To see Boyd Matheson deliver this via a Facebook Live video, click here.
The horrific and senseless scenes from the tragedy in Dallas, combined with officer-involved deaths in Minnesota and Louisiana, bring us as a nation to stand in front of the mirror of evaluation. Questions will be rightly raised in the days ahead about race relations in America, criminal justice reform, law enforcement, Second Amendment rights, police and community trust and many, many others.
We should also ask some questions individually, as communities and as a country. Who are we? What have we become? What will we be in the future? Do the brutal and despicable acts of the few taint the scores of good and honorable individuals or are they simply a reflection of where we are headed?
Many Americans have responded by sharing on social media Martin Luther King Jr.’s statement, “Darkness cannot drive out darkness: only light can do that. Hate cannot drive out hate: only love can do that.”
Do we need to hug it out as a nation? YES! But that is not enough. Do we need to talk it out as communities? YES! But that is not enough. Do we need to listen it out with people who are different from us? YES! But we will need more. We need a new dialogue, a new focus and a new direction for our interaction as a society.
Many Americans have expressed a sense of being powerless in the face of the tragedies of Dallas, Minnesota and Louisiana. And that is exactly what the evil and undermining forces want you to feel. You may feel powerless – but you are not. You may be asking yourself, “What can I possibly do?” We must recognize and remember that individually and collectively we are immensely powerful.
We often look to the greatest generation who rose up in a time of war to unite the nation, preserve freedom and provide a place where individuals, families and communities could thrive and prosper. The greatest generation showed just what a united America can do when everyone sacrifices, everyone gives something up, everyone helps a neighbor in need, everyone looks for the good in people, everyone discovers opportunities to make a difference.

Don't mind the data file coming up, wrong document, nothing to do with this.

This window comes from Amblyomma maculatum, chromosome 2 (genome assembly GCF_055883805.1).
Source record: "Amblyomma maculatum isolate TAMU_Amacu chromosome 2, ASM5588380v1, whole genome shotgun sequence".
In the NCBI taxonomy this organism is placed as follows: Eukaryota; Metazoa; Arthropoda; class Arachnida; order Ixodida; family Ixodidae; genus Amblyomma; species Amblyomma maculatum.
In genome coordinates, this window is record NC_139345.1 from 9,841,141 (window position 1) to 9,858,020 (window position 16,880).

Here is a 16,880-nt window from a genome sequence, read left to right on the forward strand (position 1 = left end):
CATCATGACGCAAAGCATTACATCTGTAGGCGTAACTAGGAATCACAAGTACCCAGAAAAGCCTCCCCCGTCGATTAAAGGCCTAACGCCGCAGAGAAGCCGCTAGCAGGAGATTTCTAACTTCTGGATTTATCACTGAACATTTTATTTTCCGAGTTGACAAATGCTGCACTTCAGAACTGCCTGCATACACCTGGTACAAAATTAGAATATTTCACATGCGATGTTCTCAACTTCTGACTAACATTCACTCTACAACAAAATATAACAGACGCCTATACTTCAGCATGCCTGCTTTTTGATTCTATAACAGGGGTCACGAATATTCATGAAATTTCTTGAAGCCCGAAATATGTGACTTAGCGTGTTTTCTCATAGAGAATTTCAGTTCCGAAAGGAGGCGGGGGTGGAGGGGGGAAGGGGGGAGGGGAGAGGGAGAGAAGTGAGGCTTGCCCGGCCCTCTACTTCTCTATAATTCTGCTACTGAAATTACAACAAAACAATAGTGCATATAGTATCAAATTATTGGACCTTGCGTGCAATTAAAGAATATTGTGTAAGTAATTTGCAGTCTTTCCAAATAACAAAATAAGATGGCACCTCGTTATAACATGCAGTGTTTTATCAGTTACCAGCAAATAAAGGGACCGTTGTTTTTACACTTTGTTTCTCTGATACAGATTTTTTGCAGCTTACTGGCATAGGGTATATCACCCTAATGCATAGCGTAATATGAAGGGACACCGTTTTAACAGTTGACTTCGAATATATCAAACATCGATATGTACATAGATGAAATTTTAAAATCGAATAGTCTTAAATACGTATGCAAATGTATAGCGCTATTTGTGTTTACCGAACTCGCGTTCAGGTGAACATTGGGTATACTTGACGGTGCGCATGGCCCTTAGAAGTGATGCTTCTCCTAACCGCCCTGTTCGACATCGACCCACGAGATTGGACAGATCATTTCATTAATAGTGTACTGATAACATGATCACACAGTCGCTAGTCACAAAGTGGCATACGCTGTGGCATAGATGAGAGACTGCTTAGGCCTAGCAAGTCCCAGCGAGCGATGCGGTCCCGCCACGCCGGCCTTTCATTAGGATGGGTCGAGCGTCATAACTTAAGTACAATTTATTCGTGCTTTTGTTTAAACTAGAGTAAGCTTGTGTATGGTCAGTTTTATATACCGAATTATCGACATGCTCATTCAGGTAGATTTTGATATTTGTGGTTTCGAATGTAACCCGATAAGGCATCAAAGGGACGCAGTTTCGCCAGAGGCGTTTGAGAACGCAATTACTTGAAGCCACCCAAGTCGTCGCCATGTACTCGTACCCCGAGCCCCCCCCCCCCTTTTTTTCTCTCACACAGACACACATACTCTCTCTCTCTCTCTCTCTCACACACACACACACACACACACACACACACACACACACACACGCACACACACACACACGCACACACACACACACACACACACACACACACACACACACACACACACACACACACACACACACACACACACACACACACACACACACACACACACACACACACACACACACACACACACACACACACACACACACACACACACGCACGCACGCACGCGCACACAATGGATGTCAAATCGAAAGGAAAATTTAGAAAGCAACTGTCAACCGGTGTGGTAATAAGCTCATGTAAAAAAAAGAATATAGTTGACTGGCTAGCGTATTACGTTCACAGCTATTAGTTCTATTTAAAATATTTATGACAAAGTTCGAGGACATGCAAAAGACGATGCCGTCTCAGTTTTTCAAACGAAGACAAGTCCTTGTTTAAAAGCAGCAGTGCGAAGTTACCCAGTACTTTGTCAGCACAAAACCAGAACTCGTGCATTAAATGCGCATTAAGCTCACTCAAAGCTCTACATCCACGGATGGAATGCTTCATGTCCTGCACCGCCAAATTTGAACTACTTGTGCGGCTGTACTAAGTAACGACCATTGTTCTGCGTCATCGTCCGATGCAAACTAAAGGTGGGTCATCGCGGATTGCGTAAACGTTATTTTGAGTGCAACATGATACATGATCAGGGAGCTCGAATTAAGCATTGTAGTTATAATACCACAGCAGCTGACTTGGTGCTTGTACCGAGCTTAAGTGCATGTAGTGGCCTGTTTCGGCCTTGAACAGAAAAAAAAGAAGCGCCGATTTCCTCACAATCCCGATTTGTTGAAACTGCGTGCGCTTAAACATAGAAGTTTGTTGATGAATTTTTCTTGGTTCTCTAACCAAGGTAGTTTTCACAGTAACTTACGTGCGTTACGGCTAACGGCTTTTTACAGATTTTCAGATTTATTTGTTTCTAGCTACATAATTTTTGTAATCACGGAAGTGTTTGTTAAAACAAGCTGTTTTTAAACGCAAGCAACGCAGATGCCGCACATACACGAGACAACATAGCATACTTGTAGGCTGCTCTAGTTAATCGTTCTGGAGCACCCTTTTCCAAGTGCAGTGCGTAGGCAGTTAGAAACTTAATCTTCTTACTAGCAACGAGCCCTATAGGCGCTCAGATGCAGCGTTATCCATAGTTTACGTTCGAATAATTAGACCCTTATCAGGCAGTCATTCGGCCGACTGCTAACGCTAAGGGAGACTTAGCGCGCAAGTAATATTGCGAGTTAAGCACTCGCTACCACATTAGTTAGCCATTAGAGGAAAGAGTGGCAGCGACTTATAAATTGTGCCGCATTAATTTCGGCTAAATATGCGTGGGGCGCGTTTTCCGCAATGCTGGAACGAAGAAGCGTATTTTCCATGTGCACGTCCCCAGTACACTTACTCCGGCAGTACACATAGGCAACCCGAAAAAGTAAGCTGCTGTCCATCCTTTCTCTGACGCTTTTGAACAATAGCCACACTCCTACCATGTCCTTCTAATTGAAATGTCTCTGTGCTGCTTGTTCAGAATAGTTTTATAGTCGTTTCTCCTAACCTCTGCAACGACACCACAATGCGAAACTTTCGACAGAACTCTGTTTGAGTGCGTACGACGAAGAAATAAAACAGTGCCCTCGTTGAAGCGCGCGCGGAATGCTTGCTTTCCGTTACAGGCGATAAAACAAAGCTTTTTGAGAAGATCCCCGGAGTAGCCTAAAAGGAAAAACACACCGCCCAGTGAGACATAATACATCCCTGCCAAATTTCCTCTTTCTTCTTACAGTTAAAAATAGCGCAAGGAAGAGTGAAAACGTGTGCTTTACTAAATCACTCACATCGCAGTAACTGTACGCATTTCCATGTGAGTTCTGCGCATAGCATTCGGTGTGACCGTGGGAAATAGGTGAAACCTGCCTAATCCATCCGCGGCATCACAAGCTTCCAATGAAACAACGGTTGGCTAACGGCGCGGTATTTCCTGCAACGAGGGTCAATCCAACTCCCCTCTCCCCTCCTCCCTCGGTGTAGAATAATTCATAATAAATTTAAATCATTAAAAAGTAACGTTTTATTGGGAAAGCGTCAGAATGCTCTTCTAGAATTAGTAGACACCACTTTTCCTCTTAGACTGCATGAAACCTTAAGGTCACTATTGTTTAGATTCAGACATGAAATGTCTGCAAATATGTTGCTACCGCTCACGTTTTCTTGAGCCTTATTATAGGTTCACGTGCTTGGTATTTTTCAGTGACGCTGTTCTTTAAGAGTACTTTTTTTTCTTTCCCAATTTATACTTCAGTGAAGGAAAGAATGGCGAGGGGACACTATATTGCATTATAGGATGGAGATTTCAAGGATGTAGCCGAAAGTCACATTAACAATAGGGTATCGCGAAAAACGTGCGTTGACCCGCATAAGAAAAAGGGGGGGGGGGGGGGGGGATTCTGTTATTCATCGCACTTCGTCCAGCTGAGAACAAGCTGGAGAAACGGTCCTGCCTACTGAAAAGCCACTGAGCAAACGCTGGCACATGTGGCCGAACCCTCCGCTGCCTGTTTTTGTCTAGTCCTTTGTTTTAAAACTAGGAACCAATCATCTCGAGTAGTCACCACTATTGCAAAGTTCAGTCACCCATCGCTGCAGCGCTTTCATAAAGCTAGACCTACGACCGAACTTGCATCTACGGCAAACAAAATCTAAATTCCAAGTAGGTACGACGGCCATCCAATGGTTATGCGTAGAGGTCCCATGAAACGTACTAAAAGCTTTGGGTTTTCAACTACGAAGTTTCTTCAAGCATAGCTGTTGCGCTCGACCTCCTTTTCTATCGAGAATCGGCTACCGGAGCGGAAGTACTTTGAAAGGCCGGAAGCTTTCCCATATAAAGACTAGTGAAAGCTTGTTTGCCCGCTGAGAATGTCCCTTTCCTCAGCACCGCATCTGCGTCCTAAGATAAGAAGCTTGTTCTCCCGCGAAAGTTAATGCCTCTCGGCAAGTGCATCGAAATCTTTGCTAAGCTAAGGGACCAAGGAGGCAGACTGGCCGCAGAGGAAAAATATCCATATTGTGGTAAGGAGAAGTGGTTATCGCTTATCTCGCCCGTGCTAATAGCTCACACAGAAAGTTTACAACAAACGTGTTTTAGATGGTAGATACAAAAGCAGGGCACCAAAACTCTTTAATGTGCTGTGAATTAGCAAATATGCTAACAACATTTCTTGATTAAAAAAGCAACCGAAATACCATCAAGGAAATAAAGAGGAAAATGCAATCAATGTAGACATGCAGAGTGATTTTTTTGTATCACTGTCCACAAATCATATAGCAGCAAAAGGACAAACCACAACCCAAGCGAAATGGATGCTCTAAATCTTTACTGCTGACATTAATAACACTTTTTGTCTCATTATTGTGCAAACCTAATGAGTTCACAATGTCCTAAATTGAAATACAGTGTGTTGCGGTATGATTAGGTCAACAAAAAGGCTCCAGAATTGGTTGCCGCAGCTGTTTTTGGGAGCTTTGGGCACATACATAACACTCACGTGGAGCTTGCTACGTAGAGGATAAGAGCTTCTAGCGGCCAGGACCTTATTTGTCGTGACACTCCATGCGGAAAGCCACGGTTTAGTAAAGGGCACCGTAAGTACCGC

Like the greatest generation – we too are being asked to rise up in a time of war. The war we face is different – but the consequences are every bit as real.
We face a battle against the MYTH that we are too divided as a nation to confront and defeat the challenging issues of our day.
We are at war with the idea that we are so divided as a nation that we have no choice but to retreat to our classes, races and special interests.
Lincoln asked, “Do I not destroy my enemies when I make them my friends?”
So, what can each of us do individually? A lot! You are immensely powerful. Strident voices tell us that our society is sick and broken beyond repair. Remember, though we are individuals, together we create our culture, our society and our future.
At times such as this we often quote great leaders like Lincoln and Dr. King. We need to stop just talking about them, and start acting like them.
What can you do? Act on these questions:
What am I sending out in my words and rhetoric?
Am I reaching out in positive ways?
What will I do today to strengthen my family and community?
Do I treat those different from me with respect and kindness?
Am I engaged in elevated dialogue?
Do I listen with an open heart and mind?
Will I admit when I am wrong?
Do I seek to serve?
Am I a good example to my children, friends and neighbors?
If we all would act on one of those questions – TODAY – we would begin to the heal the wounds in our families, neighborhoods and nation. Government is not, cannot and should not be big enough to solve these issues.
We commit to honor those we have lost by our actions, not just our words. We pray that those who are left behind to mourn and carry on will be blessed and strengthened. We will decide that as individuals our better angels will prevail. We will decide that our communities will become more heroic. We will decide to celebrate the strength that comes from our diversity and our commitment to the values that are the bedrock of our nation. E Pluribus Unum – out of many, one. “We hold these truths to be self evident that all men are created equal.”
We invite every American to be “here highly resolved that these dead shall not have died in vain—that this nation, under God, shall have a new birth of freedom…”
For all of us at Sutherland Institute, this is Boyd Matheson. Thank you.